One of the biggest criticisms of the Mars Volta — at least those waged against the band by people who can’t even begin to comprehend what the Volta are all about — is that they’re too “out there.”
They have also been called “overly complicated,” and some have even accused the band of trying too hard to be anomalous. After all, the Mars Volta’s records aren’t commentaries on unrequited love, like half of what’s being churned out by the emo pack. They’ve tackled a variety of topics, like morphine abuse, failed abortion attempts, U.S. immigration and possessed nuns. Likely to stoke claims that the band’s themes can be overwrought is the subject of its forthcoming LP, The Bedlam in Goliath (in stores January 29): a Ouija-like board game , discovered in Jerusalem by guitarist Omar Rodriguez-Lopez, that irrevocably altered their lives.
The criticism doesn’t bother frontman Cedric Bixler-Zavala, who, along with Rodriguez-Lopez, left seminal punk experimentalists At the Drive-In to form the Volta.
“That just goes to show that people didn’t understand us in the first place, and they had no business being there,” Bixler-Zavala said. “It makes us feel normal when people think we’re being too arty or whatever. … I would feel weird if I wasn’t able to be longwinded, or have information-overload on our songs.
“See, that’s when I know we’re on to something,” he continued. “Even when fans don’t like certain songs, I know that’s good, because they probably want [the band's best-known song] ‘The Widow’ over and over again. So, I know we’re doing something right, even if we can upset hard-core fans. We have the ability to attract and repel at the same time, which I think you should embrace. Otherwise, you’re just going to be, like, this Neil Diamond act.”
“The most common critique is that we’re trying to be difficult,” commented Rodriguez-Lopez. “And, it’s like, ‘Everyone’s like that.’ Who do you know that just has one mode, all the time? We go through all sorts of mood swings, and within an hour, within a day, you find yourself angry, happy, sad; you find yourself on halftime, you find yourself on full throttle. So, all of that goes into the music — that’s our therapy; that’s our fantasy land.”
But the story behind Bedlam is no fantasy at all. It deals with the Ouija board, which the bandmembers dubbed the “Soothsayer” and say connected them with three different spirits: two women, and one very overbearing male.
“It’s a classic story of a man speaking over the females, and the females looking for someone to have the courage to speak about what led them to the solitary confinement of the prison-like state of the talking board,” said Bixler-Zavala. “The way I read into the poetry attached to [the board], we think the female spirits [were] telling us this classic story that is a modern story in Muslim society of ‘honor killings.’ All of the lyrics — actually, about 80 percent — came from these traditional poems we’d peeled off the board, and the lyrics are the best slogans, demands, and one-liners [the spirits] gave us.”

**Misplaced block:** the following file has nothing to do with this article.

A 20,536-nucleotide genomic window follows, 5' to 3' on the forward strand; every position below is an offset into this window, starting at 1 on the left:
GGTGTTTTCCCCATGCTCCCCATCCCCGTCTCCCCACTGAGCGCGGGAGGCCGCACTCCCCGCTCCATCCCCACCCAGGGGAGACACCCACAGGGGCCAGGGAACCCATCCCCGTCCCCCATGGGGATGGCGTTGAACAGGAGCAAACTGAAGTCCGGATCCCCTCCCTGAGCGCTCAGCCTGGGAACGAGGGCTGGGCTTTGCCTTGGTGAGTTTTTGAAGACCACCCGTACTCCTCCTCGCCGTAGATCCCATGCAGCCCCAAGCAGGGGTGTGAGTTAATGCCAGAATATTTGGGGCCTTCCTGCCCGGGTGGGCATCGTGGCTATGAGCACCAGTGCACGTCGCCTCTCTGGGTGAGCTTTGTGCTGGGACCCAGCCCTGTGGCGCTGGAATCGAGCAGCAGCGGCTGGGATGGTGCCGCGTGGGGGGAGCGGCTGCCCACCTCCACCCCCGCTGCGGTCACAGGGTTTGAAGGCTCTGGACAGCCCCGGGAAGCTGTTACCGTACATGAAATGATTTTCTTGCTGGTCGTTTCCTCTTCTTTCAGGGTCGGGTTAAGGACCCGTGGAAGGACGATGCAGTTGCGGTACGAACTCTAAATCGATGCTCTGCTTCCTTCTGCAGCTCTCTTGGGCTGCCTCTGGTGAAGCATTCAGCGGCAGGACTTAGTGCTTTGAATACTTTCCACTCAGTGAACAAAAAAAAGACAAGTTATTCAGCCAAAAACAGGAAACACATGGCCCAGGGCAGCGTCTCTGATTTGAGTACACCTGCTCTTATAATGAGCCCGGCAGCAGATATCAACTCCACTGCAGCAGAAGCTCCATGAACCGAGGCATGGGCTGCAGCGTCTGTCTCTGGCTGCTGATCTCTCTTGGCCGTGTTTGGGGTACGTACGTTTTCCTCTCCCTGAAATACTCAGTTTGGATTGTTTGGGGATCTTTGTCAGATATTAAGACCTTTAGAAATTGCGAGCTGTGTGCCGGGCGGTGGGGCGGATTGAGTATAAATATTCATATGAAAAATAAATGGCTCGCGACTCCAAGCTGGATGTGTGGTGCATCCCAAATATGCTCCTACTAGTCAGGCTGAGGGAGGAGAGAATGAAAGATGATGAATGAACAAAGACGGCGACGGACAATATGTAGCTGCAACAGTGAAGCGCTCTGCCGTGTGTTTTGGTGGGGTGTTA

It wasn’t long before the members of the Mars Volta began to suspect the Soothsayer was something of a black cloud that hovered over them, and they even used elements of Santeria, an Afro-Caribbean religious tradition, to protect themselves from it.
“The male spirit in the board kept trying to sabotage us,” said the singer, adding that the band’s studio flooded twice, its gear was destroyed, and the engineer who was hired to oversee the studio process suffered a nervous breakdown and hijacked the studio tapes. “We had people go to his house to get them from him,” Bixler-Zavala said.
Since the album will be spreading the spirits’ messages, does the band worry that the Soothsayer’s bad luck will infect the rest of the world? “I’m not afraid,” Bixler-Zavala said, “because, to me, [the male spirit is] one of the many people who have said ‘no’ to me. Great — line up, take a number.”
The one thing the Mars Volta are looking forward to this year is getting back on the road. They’ve just come out of their longest dry spell in 15 years, and all that time at home has got them feeling antsy. While they’re not sure about plans for an American tour, the band hopes to hit “everywhere and anywhere” during the coming year, Bixler-Zavala said.
As a point of clarification, the singer and guitarist explained that the guys have no say in picking singles from their records — that’s their label’s choice. Most often, what happens is the label picks one of the band’s epic, 10-minute numbers, and lops off a huge chunk of the song to make it radio-friendly — like with “The Widow,” for example.
“We haven’t cared in the past when they’ve butchered one of our songs, because essentially, they’re making a trailer,” said Rodriguez-Lopez. “We made our movie; you make your stupid trailer. And people will say, ‘Oh, maybe that’s a nice film,’ and then they come, and maybe they walk out [when they realize] it’s nothing like the trailer.”